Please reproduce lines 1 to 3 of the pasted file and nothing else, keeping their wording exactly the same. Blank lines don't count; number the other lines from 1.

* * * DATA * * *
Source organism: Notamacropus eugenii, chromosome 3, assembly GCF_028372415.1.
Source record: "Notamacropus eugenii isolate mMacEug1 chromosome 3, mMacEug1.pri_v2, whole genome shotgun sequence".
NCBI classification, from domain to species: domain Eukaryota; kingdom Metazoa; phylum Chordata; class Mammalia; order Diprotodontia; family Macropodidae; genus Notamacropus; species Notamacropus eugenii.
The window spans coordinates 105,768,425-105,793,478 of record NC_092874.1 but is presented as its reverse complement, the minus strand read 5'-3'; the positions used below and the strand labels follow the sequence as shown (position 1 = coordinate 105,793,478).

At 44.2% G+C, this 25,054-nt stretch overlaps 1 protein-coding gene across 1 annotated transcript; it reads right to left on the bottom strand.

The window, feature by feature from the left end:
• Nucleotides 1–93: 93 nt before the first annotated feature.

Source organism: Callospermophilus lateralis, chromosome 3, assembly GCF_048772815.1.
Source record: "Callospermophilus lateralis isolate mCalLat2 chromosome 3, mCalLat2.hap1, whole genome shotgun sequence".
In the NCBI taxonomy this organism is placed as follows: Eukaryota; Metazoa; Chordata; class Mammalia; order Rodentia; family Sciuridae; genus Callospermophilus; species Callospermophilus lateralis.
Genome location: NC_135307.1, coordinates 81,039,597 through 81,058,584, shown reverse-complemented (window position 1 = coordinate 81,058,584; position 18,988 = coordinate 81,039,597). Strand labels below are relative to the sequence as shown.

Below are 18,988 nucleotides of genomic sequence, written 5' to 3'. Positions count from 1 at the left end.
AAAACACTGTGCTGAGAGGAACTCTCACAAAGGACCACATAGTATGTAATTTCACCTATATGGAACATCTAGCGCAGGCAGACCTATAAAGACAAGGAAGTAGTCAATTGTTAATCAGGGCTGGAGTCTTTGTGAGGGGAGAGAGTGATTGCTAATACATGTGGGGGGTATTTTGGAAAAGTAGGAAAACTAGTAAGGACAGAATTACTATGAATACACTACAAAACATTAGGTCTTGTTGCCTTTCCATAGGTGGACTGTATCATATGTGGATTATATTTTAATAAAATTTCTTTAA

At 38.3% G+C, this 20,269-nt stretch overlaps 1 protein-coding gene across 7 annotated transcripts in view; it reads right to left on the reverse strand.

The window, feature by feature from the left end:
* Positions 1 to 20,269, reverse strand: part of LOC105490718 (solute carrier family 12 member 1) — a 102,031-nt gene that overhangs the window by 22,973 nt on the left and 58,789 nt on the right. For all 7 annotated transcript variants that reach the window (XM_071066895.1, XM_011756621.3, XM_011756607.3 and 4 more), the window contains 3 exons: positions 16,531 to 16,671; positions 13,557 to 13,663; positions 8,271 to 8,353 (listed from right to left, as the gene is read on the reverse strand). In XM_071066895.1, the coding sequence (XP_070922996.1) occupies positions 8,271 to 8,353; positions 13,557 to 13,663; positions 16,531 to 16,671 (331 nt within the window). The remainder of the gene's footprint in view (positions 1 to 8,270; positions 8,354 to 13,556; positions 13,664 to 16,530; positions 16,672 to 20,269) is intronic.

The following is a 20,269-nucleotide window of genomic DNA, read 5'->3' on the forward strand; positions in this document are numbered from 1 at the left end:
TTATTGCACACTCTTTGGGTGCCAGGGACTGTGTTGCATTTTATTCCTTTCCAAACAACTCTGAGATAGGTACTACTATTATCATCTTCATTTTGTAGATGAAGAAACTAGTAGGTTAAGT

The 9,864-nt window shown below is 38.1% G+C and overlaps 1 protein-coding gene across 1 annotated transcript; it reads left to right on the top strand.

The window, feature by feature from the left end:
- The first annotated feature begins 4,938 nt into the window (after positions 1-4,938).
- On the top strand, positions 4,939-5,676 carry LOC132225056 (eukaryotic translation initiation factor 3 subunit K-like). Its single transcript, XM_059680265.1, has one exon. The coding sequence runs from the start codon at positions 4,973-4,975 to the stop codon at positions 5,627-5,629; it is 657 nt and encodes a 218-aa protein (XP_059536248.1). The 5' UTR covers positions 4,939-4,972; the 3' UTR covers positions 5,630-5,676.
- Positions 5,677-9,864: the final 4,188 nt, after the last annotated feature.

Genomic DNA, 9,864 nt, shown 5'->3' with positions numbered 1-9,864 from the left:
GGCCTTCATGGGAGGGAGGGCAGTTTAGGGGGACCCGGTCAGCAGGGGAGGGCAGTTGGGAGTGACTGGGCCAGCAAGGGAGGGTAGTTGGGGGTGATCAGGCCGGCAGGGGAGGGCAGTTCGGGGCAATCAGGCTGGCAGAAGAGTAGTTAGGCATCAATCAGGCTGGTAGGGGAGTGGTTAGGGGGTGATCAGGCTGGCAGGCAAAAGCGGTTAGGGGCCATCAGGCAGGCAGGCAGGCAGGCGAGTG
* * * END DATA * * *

Source organism: Notamacropus eugenii, chromosome 3, assembly GCF_028372415.1.
Source record: "Notamacropus eugenii isolate mMacEug1 chromosome 3, mMacEug1.pri_v2, whole genome shotgun sequence".
NCBI classification, from domain to species: domain Eukaryota; kingdom Metazoa; phylum Chordata; class Mammalia; order Diprotodontia; family Macropodidae; genus Notamacropus; species Notamacropus eugenii.